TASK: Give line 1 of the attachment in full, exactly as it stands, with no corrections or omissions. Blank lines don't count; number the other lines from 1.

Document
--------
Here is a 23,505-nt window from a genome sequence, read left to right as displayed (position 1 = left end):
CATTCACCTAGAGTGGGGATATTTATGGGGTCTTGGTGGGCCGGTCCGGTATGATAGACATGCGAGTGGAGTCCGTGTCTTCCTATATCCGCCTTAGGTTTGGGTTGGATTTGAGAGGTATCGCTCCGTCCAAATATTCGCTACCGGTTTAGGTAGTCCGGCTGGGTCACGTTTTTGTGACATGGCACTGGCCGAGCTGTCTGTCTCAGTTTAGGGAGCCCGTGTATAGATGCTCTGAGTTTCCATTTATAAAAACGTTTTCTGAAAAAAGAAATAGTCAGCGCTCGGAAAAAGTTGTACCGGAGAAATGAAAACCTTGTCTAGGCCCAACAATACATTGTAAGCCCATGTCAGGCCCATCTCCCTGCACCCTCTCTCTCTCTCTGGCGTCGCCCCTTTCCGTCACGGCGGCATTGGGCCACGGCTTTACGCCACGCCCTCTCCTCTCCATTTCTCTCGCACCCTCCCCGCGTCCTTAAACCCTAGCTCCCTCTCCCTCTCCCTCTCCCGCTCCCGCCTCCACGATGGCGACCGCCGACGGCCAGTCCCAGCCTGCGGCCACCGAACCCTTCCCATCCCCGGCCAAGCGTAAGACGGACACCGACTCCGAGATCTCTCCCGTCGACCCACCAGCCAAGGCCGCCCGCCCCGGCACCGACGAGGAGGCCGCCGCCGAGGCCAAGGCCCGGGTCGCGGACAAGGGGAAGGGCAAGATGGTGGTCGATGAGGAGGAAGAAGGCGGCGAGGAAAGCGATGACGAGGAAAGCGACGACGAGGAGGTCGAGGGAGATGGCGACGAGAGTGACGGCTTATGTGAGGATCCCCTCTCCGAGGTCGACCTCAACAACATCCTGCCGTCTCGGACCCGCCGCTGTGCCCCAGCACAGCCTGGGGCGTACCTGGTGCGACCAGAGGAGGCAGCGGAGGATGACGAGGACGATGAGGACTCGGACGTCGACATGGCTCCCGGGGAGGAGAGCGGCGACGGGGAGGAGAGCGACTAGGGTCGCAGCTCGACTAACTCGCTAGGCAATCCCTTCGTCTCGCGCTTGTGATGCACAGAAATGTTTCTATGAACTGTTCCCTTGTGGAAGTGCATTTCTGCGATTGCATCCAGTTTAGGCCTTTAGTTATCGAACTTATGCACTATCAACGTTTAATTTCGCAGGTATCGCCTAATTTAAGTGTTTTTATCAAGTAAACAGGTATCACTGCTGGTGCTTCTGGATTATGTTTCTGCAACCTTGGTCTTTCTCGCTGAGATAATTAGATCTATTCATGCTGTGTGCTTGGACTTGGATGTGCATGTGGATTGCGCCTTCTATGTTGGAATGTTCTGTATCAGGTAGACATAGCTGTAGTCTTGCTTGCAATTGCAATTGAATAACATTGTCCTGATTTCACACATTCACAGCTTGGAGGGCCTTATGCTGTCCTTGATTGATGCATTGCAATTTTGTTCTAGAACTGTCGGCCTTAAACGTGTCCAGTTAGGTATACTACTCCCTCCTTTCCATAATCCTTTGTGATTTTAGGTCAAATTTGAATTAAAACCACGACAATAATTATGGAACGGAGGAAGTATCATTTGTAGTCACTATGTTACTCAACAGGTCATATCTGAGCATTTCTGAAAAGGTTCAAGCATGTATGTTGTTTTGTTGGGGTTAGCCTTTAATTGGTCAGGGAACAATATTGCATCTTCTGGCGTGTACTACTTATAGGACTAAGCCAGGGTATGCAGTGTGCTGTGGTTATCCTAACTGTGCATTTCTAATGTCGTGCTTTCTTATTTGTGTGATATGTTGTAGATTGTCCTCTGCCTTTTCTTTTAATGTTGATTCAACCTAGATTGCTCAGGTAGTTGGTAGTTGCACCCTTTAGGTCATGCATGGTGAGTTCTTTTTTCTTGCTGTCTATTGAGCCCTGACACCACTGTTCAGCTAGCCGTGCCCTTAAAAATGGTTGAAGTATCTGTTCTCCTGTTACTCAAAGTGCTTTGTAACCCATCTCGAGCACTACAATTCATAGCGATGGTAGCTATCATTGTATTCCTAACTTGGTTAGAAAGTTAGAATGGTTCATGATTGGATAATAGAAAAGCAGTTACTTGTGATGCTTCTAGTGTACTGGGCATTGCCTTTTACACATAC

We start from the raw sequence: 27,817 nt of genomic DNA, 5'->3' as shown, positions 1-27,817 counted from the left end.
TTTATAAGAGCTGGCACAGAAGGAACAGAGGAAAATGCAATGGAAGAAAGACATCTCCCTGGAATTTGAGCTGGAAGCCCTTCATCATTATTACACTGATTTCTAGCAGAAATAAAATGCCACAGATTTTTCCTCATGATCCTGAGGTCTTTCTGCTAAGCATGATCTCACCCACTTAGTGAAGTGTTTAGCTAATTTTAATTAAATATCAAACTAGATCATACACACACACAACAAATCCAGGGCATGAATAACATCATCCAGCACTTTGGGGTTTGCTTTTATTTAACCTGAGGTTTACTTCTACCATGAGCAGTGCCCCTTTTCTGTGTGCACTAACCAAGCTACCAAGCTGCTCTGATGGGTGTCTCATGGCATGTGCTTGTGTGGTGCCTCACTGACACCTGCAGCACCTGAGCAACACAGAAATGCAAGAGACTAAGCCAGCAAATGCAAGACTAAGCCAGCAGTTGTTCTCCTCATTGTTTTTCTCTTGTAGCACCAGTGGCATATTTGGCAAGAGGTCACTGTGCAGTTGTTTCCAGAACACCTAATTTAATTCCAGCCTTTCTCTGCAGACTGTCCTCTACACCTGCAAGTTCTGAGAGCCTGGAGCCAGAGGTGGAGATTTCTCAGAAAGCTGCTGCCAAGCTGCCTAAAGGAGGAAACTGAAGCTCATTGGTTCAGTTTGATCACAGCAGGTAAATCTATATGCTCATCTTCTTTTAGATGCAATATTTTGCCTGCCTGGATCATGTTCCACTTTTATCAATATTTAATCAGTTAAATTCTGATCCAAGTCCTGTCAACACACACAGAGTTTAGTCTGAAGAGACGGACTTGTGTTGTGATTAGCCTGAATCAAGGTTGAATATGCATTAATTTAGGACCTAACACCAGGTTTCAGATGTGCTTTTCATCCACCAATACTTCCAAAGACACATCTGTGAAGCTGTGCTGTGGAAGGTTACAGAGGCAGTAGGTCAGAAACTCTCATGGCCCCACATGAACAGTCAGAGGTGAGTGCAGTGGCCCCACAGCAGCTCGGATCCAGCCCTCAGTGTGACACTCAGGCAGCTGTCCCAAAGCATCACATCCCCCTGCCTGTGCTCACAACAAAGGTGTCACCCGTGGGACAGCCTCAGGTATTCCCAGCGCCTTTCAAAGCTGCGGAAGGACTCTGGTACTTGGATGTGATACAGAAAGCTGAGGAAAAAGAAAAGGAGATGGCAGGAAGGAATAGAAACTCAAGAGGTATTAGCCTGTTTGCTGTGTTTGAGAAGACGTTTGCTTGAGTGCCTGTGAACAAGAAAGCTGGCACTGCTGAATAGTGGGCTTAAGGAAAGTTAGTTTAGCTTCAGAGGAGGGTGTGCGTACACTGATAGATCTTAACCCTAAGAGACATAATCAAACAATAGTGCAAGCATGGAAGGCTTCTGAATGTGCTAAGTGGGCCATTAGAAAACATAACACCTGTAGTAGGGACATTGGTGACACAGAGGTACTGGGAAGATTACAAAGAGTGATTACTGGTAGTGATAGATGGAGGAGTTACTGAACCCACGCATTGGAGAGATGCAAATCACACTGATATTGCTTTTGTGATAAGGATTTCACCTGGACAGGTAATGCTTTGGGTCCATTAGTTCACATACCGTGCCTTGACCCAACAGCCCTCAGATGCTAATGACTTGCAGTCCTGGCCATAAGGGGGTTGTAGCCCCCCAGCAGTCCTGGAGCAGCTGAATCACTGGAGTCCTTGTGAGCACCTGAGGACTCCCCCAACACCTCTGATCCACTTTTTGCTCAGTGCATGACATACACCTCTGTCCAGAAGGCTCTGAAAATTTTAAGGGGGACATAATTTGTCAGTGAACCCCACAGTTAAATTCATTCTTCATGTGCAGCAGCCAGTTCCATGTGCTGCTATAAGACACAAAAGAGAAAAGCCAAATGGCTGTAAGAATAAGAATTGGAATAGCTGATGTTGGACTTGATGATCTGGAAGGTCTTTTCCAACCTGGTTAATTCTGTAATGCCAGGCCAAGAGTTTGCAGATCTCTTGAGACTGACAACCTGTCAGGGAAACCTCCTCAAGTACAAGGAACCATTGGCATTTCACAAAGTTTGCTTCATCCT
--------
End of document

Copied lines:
Here is a 23,505-nt window from a genome sequence, read left to right as displayed (position 1 = left end):